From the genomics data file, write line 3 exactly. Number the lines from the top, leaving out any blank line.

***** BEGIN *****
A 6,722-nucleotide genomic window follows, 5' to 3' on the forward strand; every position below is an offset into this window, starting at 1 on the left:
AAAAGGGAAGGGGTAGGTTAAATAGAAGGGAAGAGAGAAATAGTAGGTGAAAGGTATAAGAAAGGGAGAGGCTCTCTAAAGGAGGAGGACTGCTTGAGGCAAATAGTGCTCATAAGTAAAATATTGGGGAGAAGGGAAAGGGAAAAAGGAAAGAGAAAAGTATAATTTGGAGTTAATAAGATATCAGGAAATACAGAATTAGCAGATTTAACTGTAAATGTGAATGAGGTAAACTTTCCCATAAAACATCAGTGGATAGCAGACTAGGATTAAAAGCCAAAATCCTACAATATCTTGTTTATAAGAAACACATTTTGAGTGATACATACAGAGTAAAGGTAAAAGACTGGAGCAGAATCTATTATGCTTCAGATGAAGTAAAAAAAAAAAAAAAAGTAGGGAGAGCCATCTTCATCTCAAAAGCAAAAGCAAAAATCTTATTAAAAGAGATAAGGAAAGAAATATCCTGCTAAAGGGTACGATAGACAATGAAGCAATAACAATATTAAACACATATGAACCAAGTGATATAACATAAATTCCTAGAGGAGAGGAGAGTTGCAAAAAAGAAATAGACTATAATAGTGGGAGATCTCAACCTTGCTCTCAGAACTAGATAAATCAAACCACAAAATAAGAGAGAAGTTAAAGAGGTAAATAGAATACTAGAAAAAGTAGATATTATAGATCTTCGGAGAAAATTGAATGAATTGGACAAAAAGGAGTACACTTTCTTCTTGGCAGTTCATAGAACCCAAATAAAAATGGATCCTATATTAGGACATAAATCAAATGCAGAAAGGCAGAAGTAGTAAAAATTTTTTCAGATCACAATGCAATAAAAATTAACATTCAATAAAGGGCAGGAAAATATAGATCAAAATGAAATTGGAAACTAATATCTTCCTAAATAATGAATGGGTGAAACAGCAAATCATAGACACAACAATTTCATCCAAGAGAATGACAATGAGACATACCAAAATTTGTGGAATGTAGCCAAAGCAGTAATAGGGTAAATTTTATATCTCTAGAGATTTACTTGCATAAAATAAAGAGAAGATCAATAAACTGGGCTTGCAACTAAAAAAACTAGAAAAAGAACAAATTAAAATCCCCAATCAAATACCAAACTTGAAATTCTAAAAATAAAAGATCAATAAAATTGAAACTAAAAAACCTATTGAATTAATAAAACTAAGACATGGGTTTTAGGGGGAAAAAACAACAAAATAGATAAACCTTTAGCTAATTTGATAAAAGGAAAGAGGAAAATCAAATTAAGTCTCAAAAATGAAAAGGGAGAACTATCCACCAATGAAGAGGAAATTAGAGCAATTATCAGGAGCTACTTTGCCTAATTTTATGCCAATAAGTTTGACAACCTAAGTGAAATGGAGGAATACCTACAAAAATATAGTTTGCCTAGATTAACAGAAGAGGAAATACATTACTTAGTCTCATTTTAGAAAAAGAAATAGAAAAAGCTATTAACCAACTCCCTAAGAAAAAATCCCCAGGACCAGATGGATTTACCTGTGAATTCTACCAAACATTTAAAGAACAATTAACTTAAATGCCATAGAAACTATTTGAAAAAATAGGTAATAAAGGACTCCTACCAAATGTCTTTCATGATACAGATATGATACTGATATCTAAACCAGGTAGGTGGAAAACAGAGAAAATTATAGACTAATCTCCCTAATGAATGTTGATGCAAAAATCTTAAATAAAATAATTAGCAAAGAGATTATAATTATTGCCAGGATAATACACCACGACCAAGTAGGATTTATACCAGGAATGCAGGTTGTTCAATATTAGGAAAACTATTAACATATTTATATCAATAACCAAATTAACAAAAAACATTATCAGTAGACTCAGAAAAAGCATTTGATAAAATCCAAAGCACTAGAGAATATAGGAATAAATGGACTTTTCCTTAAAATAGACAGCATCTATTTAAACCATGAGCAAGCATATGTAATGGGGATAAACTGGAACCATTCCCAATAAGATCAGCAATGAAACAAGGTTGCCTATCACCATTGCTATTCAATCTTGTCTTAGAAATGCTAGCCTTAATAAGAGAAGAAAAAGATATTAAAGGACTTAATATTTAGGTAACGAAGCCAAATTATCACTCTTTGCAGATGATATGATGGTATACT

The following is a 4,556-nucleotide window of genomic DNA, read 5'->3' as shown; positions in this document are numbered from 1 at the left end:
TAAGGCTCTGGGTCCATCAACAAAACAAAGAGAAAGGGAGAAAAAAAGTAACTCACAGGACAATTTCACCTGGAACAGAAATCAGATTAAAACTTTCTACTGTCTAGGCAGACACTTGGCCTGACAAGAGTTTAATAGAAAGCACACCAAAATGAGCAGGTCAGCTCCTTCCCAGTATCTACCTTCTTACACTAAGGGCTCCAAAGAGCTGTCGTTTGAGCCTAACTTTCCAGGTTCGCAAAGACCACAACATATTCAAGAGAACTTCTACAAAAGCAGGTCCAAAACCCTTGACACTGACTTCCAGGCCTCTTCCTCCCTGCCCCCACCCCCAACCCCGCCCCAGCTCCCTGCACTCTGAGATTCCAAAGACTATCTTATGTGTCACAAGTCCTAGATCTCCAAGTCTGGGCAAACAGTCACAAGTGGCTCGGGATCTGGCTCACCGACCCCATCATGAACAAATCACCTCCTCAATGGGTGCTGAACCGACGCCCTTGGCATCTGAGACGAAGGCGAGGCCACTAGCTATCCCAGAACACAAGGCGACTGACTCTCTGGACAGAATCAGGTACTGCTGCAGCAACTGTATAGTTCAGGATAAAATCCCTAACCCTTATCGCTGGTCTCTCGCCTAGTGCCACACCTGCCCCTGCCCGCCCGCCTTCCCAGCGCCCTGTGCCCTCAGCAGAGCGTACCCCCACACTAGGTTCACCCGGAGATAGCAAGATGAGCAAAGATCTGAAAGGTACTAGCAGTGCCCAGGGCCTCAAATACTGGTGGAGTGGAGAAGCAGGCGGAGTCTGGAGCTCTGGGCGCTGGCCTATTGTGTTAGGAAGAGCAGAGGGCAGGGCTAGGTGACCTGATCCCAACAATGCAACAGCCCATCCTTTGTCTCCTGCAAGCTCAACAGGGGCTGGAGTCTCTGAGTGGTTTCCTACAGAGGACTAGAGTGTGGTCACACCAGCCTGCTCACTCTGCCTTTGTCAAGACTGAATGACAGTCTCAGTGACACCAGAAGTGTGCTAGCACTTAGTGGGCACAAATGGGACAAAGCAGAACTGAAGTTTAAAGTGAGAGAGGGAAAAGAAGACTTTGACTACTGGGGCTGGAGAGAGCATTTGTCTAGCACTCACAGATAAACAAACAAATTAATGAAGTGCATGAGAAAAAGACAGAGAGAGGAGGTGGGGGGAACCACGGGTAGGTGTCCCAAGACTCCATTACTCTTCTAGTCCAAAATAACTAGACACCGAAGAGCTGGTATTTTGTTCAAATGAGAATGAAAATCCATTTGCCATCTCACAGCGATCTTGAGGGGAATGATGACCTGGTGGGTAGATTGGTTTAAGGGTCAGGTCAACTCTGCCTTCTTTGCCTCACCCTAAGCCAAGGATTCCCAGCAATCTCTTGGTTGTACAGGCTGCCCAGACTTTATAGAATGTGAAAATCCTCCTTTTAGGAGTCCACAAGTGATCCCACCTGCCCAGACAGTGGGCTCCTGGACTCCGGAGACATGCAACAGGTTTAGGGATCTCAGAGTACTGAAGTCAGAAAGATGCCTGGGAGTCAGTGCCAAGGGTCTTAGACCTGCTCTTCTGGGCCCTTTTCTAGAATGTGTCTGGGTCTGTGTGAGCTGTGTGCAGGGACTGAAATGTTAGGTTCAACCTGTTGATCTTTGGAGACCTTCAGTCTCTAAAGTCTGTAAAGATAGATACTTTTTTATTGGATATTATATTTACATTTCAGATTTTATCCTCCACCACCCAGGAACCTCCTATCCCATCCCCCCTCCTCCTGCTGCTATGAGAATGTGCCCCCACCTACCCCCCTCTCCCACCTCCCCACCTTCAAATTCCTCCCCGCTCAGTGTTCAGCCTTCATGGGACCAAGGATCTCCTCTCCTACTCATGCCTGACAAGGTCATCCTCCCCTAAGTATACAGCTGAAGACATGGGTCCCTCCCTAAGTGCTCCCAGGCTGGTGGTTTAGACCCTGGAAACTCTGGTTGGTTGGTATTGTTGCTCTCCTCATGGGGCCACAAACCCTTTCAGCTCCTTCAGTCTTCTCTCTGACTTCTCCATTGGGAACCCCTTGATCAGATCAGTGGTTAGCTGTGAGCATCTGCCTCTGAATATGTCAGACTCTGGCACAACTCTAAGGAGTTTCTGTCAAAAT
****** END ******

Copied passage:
The following is a 4,556-nucleotide window of genomic DNA, read 5'->3' as shown; positions in this document are numbered from 1 at the left end: